Meares breaks world record in morning session

Olympic and Commonwealth Games Champion, Anna Meares, today broke her own World Record for the 500m time trial in the morning session of the UCI Track Cycling World Cup at Sydney's Dunc Gray Velodrome today.

The 23 year old Queenslander posted a time of 33.944 sec to take eight thousandths off the mark she set to win gold at the Athens Olympic Games in 2004.

Her time is considered exceptional under the circumstances, as the temperature inside the velodrome and humidity was not conducive to fast times. The fastest time in the men's 4km teams pursuit, also held during the morning sessions, was 4.07.468 - set by Russia and including former world champion Mikhail Igantiev - was some 11 secons off world record time.

Meares came into the Sydney World Cup with what she and Australia's head coach, Martin Barras, described as her best form since Athens, but both were nonetheless stunned by the performance, as was the reigning world champion, Natalia Tsylinskaya of Belarus who rode against her in the final.

It was a strong effort from the rider who last year was in tears after being told a back injury might end her career. But earlier in the week, Meares was predicting that she could threaten her own world record as she was finding her racing legs again after a good break from training and racing.

"I thought it was possible, simply because this season I've had an uninterrupted preparation and the back injury has just gone," said Meares, who despite the pain of torn and bulging discs in her back and an amended training program, still achieved gold in the event at the Melbourne Commonwealth Games and then claimed silver at the World Championships in Bordeaux, France in April this year.

After the World Championships she married childhood sweetheart, Mark Chadwick, and after the wedding took a two-month break before getting back on her bike to prepare for the Sydney World Cup.

"Things have been stepping up slowly each week, times were improving and power was improving and I thought if I could ride a 34.5 I would have been really ecstatic with that," said Meares. "And when I looked up, I saw Natalia's (Tsylnskaya) time first and I thought, 'Nice time', and then mine was flashing and it caught my eye ... 'What the ... Oh my God' ... I won't say what I thought."

The record was even more impressive considering it was only 24 degrees celsius and 48 percent humidity and her Athens time was set in 40 plus degrees and higher humidity. Meares also admitted she felt she 'was grovelling' rather than 'sizzling' before realising she was almost a second faster than the next best finalist.

"My husband (a child-care supervisor) is in the crowd and his parents, and it's so meaningful that they could watch something like that."

Leading into the event Meares had set new records in power output in training, a sign of something special to come. "I've never broken a particular amount of wattage before in my career and in the last couple of weeks I PB'd that by 150 watts and that's a really big jump," she said.

"Marv' (Barras) thought it was wrong and he went to double-check and brought all the sports scientists in to double check and couldn't find anything wrong with it.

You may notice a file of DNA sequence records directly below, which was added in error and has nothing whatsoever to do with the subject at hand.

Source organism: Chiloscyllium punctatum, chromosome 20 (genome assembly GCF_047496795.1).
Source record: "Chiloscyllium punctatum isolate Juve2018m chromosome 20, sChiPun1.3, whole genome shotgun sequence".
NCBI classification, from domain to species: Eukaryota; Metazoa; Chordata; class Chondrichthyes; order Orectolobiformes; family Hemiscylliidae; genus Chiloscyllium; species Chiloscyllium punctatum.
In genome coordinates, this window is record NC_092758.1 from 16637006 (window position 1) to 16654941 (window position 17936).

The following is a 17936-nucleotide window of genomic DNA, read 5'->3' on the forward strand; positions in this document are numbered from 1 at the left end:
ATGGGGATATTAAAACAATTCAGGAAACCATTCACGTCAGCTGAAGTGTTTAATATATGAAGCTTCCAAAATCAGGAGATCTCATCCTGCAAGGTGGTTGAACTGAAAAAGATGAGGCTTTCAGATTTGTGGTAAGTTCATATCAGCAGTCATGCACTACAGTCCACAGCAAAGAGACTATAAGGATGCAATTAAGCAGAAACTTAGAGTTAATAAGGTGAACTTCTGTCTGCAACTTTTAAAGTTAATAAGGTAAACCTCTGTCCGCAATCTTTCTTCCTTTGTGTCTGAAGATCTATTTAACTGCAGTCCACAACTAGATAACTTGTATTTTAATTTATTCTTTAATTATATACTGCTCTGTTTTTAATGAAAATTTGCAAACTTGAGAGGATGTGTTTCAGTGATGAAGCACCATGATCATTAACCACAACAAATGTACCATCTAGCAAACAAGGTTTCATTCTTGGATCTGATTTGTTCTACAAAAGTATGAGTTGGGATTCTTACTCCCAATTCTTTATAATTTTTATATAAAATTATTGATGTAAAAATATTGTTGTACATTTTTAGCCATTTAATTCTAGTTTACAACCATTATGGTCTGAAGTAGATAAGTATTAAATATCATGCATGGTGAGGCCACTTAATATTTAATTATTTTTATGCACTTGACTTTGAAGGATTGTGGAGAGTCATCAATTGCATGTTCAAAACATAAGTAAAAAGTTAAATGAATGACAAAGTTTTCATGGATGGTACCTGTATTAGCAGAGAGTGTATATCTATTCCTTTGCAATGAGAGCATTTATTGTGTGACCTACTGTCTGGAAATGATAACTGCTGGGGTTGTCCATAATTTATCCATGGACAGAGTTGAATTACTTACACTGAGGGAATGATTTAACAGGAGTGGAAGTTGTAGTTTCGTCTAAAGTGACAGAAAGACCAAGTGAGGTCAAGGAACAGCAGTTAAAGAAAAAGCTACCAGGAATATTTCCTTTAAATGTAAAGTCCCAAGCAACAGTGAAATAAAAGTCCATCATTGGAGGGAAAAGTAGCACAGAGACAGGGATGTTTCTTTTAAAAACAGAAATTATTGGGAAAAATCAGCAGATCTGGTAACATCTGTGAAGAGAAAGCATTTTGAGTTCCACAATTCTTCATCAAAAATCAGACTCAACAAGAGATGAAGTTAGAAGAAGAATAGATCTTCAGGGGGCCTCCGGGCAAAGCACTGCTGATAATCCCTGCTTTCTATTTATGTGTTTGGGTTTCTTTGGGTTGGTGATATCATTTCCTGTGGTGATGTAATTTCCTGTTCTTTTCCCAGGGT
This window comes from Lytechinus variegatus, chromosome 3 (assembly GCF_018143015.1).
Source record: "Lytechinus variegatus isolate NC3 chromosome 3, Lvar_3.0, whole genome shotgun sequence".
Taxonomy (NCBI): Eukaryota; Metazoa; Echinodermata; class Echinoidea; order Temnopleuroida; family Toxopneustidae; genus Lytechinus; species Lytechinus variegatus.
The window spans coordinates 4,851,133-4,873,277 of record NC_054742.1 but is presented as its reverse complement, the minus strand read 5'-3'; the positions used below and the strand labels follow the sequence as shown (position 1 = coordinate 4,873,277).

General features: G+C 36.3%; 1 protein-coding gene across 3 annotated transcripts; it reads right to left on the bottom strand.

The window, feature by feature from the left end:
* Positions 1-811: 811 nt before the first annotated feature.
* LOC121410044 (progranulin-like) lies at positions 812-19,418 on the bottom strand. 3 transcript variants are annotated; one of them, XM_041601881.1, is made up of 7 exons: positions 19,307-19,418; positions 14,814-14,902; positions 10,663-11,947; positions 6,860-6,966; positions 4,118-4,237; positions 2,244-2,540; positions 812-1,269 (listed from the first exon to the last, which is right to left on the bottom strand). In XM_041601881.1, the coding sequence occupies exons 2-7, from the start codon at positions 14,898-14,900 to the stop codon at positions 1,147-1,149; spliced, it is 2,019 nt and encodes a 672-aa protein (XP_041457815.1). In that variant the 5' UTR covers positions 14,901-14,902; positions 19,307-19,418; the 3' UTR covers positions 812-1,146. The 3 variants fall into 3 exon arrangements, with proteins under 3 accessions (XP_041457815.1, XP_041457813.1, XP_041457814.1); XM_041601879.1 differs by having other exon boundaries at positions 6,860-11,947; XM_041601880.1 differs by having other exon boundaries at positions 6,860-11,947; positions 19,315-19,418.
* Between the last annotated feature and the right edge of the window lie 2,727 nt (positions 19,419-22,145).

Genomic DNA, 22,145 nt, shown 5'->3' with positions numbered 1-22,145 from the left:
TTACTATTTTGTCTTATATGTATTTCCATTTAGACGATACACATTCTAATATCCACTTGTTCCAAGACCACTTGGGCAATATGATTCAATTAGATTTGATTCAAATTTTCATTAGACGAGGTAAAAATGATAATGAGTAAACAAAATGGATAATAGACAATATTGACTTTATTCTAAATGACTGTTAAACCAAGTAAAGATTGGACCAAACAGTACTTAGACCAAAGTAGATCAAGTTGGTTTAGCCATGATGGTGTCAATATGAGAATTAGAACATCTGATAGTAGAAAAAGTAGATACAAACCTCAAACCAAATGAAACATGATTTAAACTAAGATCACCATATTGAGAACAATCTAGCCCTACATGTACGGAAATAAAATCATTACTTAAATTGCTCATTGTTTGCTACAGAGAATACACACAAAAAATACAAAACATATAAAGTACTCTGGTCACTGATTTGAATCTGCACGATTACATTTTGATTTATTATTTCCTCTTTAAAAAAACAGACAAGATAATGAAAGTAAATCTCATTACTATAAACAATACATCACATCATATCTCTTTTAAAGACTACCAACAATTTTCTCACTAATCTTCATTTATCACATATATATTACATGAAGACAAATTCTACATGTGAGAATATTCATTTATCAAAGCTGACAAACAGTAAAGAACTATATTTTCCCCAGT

"It doesn't seem right because I've only had six months of preparation and Athens was 12, so it kind of makes me feel happy knowing I've got 18 months to Beijing (Olympics in 2008)."

The Sydney World Cup is the first of the four round series and kicks off the the season which has Meares believing she can lower the mark again at the world championships in March next year in Spain.

IOC & UCI combine to stop event

But unfortunately for Meares she will not be able to defend her Olympic crown in Beijing after the world governing body, the UCI (International Cycling Union) dropped it and the men's kilometre time trial from the Olympic track program.

"I'm somewhere between mad and distraught with that decision," she said. "And I'm not mad at BMX (which has been added to the cycling program), I'm mad that one sport has to suffer for the benefit of another. All sports should be equal, men and women.

"I wrote to the UCI president and said that by taking one of the two events we have as women sprinters it essentially cut the highlight of our career in half. We don't have the road like the endurance people have on track," said Meares. "We don't have six days and the keirin series that the male sprinters do, the Olympics is our pinnacle, and a lot of these younger women who are really good time-triallers don't have that forte any more to specialise in. I really hope they reconsider for London (2012)."

Meares will also have the opportunity to collect another gold medal in the evening session, as she will line up for Australia in the women's team sprint. Other medals to be decided included the women's individual pursuit, with the ride-off for gold to see Australian Katie Mactier ride against the Great Britain's Wendy Houvenhagel (riding for the 'Science in Sport' professional track team in Sydney).

Other events set down for the Saturday evening session at the Dunc Gray Velodrome in Sydney include the final of the men's team pursuit, plus the men's points race.

(Full coverage will be provided on Cyclingnews as the evening progresses.)

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